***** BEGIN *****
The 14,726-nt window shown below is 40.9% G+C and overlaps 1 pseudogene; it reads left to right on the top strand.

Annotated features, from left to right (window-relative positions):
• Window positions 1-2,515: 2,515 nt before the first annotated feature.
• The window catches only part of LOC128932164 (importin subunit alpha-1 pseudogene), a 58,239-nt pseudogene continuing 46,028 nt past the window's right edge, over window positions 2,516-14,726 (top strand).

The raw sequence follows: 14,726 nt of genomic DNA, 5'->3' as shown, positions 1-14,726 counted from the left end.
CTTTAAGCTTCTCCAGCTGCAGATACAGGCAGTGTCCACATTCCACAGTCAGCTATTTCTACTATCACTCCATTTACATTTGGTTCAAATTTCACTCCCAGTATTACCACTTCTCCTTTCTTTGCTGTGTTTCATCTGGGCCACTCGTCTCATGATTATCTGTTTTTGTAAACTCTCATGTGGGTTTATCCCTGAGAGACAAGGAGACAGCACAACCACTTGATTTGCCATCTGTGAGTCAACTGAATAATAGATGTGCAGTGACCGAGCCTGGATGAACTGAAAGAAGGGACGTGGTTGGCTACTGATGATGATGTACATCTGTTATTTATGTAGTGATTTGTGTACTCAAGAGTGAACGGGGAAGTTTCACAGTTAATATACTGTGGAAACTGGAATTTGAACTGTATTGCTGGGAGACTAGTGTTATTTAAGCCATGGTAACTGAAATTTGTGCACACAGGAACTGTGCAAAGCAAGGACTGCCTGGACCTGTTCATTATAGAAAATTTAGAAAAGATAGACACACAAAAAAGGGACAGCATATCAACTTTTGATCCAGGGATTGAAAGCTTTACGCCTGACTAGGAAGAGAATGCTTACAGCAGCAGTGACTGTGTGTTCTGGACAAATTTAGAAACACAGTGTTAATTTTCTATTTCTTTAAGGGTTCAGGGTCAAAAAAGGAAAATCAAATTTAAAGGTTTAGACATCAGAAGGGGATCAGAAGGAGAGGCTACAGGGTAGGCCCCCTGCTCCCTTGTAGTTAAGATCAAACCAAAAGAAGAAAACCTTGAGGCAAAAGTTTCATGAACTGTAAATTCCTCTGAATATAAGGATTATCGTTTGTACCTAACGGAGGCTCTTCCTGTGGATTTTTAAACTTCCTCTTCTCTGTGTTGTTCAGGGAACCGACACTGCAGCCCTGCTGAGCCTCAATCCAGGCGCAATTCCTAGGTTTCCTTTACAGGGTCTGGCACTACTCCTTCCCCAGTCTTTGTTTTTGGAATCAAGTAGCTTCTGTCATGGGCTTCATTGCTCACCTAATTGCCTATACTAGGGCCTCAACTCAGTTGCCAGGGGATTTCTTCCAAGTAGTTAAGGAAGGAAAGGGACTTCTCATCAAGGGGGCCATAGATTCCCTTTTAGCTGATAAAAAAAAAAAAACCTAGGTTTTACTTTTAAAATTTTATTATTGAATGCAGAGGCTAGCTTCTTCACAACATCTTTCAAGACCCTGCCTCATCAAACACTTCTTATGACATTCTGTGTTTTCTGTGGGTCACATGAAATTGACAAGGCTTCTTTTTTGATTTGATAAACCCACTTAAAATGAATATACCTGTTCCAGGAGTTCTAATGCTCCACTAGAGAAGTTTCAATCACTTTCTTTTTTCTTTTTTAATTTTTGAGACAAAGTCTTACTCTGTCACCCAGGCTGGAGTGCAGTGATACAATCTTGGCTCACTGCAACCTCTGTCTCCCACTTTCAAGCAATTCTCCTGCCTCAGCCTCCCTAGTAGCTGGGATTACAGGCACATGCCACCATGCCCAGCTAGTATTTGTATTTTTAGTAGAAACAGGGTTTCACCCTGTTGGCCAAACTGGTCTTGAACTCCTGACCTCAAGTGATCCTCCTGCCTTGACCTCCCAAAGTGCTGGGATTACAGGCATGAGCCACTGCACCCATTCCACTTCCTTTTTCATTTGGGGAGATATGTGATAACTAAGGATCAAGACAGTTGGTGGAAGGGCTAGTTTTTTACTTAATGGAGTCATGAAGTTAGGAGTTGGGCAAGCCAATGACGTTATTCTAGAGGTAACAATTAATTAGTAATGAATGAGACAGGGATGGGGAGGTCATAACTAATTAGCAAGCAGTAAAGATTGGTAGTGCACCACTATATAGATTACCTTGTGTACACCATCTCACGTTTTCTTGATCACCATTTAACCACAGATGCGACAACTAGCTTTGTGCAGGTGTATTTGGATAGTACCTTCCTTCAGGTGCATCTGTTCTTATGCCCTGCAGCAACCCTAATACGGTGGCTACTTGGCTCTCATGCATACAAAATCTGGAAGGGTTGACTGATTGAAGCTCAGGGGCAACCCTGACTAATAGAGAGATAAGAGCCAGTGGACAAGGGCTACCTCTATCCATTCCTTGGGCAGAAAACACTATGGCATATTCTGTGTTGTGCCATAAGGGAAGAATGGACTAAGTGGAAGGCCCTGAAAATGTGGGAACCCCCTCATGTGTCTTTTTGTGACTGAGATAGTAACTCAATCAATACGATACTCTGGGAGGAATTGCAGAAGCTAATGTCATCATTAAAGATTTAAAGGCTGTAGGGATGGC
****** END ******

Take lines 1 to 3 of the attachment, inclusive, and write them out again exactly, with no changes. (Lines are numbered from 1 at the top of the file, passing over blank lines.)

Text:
The 14,726-nt window shown below is 40.9% G+C and overlaps 1 pseudogene; it reads left to right on the top strand.

Annotated features, from left to right (window-relative positions):
• Window positions 1-2,515: 2,515 nt before the first annotated feature.